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Poststack and prestack datuming, and various migration schemes,
all take surface
recorded data as containing subsurface primary reflections only.
This means that the surface can be regarded
as an absorbing boundary when recording the seismic wavefields.
In poststack finite-difference reverse-time migration (McMechan, 1983), these
surface recorded wavefields are taken as boundary conditions for running the
two-way wave equation backward in time.
The wavefield at time *t*=0 is the
subsurface reflectivity image, according to the imaging principle.
The recorded wavefields
can also be taken as the boundary condition for running
the two-way wave equation
forward or backward in time in a thin strip containing the two datums.
The desired wavefields are the history wavefields at
the output datum, with the four sides designed as absorbing boundaries.
The wave equation runs
forward in time (beginning from the minimum time) if one is extrapolating
from a lower datum to a higher datum, and backward in time
(from the maximum time) if one is
extrapolating from a higher datum to a lower datum, because the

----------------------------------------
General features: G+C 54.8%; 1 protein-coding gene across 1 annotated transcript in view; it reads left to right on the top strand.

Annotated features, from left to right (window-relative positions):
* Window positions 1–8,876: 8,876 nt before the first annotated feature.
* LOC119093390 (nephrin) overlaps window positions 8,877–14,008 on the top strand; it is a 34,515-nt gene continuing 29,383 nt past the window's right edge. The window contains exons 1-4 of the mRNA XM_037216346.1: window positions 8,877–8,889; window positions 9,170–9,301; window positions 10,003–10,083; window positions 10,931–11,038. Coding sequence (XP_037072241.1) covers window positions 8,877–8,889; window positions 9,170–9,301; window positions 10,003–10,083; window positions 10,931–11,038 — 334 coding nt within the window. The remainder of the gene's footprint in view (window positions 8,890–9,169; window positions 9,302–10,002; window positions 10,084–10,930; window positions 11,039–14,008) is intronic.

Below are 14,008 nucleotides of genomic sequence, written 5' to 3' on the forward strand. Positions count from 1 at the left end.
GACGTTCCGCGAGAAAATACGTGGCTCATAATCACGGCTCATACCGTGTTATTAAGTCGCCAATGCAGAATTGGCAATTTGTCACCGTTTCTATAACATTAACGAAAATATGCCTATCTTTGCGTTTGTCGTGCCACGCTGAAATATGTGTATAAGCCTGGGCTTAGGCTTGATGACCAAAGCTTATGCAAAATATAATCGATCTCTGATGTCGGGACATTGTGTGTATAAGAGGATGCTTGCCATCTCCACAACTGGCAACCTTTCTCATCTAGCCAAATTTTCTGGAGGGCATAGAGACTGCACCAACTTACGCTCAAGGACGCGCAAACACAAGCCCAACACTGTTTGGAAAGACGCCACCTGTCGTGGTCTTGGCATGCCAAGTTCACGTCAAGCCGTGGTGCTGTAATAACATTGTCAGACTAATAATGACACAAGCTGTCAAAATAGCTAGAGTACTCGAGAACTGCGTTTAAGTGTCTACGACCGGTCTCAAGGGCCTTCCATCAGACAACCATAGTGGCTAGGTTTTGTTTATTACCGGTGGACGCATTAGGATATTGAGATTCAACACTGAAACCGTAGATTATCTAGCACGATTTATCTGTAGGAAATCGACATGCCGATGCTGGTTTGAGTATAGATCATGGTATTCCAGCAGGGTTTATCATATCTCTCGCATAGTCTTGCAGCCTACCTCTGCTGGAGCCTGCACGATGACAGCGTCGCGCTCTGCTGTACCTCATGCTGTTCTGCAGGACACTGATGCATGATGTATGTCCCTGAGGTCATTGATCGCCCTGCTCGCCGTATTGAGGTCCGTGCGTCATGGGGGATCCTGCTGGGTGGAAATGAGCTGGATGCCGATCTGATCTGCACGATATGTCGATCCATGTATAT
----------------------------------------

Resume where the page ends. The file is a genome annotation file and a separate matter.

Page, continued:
actual earth wavefields expand up from the subsurface.
The theory and results of datuming by the Kirchhoff-method can be found
in Berryhill (1979, 1984) and Shtivelman and Canning (1988).
Here I do the datuming by solving the two-way acoustic wave equation
by the finite-difference method.
Even though any recursive wavefield extrapolation
method can be applied to accomplish datuming,
I have chosen this particular
method because it is more accurate and
can honor arbitrary velocity models.
The following sections describe upward and downward datuming with increasing
degrees of complexity.
The results show that a traveltime trajectory distorted
by irregular recording topography can be corrected
by datuming to a planar datum, either upward or downward.

** Next:** Datuming from a planar
** Up:** Mo: Datuming
** Previous:** Introduction
Stanford Exploration Project

11/17/1997